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Sunday, 22 October 2017

Resistor Types

Resistor Types

- information, tutorial about the basics of the different types of resistors including fixed and variable resistors, carbon, film, carbon composition, metal film, etc


  • Resistor types
  • Carbon composition
  • Carbon film
  • Metal oxide film
  • Metal film
  • Variable resistor
  • Thermistor
  • Light dependent resistor
  • Varistor
  • Resistor colour code
  • Standard resistor values
  • E series resistor values

See also

  • SMT resistor
  • MELF resistor
There are many different types of resistor available for use within electronic circuits. These different resistor types have somewhat different properties dependent upon their construction and manufacture. This makes the different types of resistor suitable for different applications.
Over the years the resistor types used in mass electronics production have changed. Years ago, all the resistors used had leads and were relatively large, and by today's standards they offered a low level of performance. Today, the resistor types used are much smaller and offer much higher levels of performance.

Fixed & variable resistor types

The first major categories into which the different types of resistor can be fitted is into whether they are fixed or variable. These different resistor types are used for different applications:
  • Fixed resistors:   Fixed resistors are by far the most widely used type of resistor. They are used in electronics circuits to set the right conditions in a circuit. Their values are determined during the design phase of the circuit, and they should never need to be changed to "adjust" the circuit. There are many different types of resistor which can be used in different circumstances and these different types of resistor are described in further detail below.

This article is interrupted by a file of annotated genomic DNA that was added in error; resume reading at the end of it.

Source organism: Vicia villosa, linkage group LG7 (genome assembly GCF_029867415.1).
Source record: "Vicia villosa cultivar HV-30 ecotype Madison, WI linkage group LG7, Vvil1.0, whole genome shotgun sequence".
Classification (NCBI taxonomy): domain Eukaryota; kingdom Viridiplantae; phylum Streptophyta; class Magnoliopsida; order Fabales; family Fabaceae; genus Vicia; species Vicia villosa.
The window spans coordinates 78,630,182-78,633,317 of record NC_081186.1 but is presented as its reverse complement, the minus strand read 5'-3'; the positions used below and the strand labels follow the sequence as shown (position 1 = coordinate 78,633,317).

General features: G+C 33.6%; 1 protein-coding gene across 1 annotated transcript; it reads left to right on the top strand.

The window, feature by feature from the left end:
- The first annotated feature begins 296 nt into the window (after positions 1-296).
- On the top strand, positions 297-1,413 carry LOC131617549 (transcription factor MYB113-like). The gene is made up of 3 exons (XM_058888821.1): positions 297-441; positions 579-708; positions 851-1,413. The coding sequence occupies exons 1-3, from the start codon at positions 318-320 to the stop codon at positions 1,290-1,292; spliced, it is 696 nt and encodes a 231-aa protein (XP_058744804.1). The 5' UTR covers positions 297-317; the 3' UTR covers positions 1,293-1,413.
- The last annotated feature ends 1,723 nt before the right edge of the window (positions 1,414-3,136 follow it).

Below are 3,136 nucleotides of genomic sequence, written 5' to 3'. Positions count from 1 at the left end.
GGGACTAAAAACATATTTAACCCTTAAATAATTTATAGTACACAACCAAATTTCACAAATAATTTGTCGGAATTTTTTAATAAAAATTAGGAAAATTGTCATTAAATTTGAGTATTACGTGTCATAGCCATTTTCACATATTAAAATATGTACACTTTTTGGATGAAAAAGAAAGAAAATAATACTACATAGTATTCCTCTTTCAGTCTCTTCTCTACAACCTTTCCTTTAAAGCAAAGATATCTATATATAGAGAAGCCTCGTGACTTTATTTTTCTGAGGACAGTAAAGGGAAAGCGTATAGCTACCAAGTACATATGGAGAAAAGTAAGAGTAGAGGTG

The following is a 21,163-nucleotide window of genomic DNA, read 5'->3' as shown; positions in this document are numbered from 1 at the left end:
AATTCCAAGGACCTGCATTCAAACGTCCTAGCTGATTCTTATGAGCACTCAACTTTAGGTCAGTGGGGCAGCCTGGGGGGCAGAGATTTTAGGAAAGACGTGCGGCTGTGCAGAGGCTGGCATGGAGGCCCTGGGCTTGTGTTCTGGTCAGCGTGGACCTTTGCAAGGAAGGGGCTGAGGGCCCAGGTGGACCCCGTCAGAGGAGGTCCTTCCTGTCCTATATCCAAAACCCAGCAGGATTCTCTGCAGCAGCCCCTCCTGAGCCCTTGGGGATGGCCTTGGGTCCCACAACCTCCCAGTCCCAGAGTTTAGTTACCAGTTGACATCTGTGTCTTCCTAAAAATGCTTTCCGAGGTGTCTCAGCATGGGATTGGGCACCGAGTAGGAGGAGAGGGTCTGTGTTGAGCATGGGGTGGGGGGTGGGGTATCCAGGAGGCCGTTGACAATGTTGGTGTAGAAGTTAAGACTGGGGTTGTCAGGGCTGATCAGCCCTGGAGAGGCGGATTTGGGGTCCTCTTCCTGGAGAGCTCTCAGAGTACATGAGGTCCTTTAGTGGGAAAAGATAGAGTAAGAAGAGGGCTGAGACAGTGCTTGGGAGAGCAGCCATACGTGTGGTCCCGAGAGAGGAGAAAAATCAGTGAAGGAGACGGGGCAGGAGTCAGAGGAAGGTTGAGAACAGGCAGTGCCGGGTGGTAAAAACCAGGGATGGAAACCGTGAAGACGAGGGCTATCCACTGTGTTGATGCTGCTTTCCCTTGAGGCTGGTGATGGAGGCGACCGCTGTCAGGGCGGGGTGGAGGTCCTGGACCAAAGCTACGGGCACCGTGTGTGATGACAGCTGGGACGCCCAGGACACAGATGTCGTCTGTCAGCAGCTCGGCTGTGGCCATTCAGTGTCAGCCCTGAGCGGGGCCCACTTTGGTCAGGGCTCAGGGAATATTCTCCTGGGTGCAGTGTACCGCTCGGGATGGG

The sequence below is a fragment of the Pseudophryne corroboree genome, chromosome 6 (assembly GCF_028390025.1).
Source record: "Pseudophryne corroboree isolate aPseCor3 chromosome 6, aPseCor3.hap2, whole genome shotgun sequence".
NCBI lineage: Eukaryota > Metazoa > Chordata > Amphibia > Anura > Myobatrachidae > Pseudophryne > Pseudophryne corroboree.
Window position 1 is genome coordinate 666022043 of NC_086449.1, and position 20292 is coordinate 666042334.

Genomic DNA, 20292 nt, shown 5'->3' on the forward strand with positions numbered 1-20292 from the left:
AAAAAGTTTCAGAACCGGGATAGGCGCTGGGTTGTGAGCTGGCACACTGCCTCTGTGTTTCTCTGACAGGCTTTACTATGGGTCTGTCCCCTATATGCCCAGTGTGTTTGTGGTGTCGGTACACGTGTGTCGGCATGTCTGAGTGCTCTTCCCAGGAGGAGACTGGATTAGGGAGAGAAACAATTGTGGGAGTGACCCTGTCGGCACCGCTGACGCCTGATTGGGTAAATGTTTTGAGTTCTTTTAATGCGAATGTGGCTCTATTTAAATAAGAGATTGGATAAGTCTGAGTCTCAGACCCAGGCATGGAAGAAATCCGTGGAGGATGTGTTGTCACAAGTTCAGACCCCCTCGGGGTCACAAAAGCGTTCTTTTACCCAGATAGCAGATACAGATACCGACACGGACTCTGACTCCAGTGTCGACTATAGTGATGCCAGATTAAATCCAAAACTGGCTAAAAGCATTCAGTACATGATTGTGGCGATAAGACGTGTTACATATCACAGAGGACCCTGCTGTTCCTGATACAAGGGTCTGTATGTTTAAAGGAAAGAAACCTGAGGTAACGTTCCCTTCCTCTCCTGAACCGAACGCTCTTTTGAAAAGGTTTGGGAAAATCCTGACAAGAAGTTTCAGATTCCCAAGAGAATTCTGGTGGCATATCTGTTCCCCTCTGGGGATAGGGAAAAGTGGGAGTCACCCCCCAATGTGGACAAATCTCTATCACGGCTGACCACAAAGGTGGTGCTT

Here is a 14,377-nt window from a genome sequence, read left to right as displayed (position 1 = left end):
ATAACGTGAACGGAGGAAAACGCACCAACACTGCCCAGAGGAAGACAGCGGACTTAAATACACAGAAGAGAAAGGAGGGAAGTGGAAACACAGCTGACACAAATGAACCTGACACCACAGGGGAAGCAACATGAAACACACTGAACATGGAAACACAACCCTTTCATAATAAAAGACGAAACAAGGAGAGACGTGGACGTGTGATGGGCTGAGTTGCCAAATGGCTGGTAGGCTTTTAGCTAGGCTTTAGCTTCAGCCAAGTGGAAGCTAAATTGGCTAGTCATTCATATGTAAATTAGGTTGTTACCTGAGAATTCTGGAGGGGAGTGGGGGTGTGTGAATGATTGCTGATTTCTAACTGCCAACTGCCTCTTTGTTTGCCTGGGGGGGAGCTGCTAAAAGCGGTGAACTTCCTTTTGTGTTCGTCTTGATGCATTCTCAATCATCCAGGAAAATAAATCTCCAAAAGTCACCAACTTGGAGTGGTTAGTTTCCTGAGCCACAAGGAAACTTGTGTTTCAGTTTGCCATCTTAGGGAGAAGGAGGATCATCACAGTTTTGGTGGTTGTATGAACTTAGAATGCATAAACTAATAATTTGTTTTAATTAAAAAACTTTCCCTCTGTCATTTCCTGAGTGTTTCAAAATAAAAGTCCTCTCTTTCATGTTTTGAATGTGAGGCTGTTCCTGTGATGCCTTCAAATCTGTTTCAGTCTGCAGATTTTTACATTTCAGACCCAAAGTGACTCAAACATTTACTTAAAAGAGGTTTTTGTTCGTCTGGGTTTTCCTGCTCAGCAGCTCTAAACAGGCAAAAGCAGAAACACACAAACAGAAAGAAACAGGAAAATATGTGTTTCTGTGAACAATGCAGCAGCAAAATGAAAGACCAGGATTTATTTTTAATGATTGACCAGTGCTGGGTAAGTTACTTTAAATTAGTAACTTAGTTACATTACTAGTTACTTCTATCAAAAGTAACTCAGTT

• Variable resistors:   These resistors consist of a fixed resistor element and a slider which taps onto the main resistor element. This gives three connections to the component: two connected to the fixed element, and the third is the slider. In this way the component acts as a variable potential divider if all three connections are used. It is possible to connect to the slider and one end to provide a resistor with variable resistance. Read more about variable resistors.

Fixed resistor types

There are a number of different types of fixed resistor:
  • Carbon composition:   These types were once very common, but are now seldom used. They are formed by mixing carbon granules with a binder which was then made into a small rod. This type of resistor was large by today's standards and suffered from a large negative temperature coefficient. The resistors also suffered from a large and erratic irreversible changes in resistance as a result of heat or age. In addition to this the granular nature of the carbon and binder lead to high levels of noise being generated when current flowed. Read more about the carbon composition resistor.
  • Carbon film:   This resistor type is formed by "cracking" a hydrocarbon onto a ceramic former. The resulting deposited film had its resistance set by cutting a helix into the film. This made these resistors highly inductive and of little use for many RF applications. They exhibited a temperature coefficient of between -100 and -900 ppm / °Celcius. The carbon film is protected either by a conformal epoxy coating or a ceramic tube. Read more about the carbon film resistor.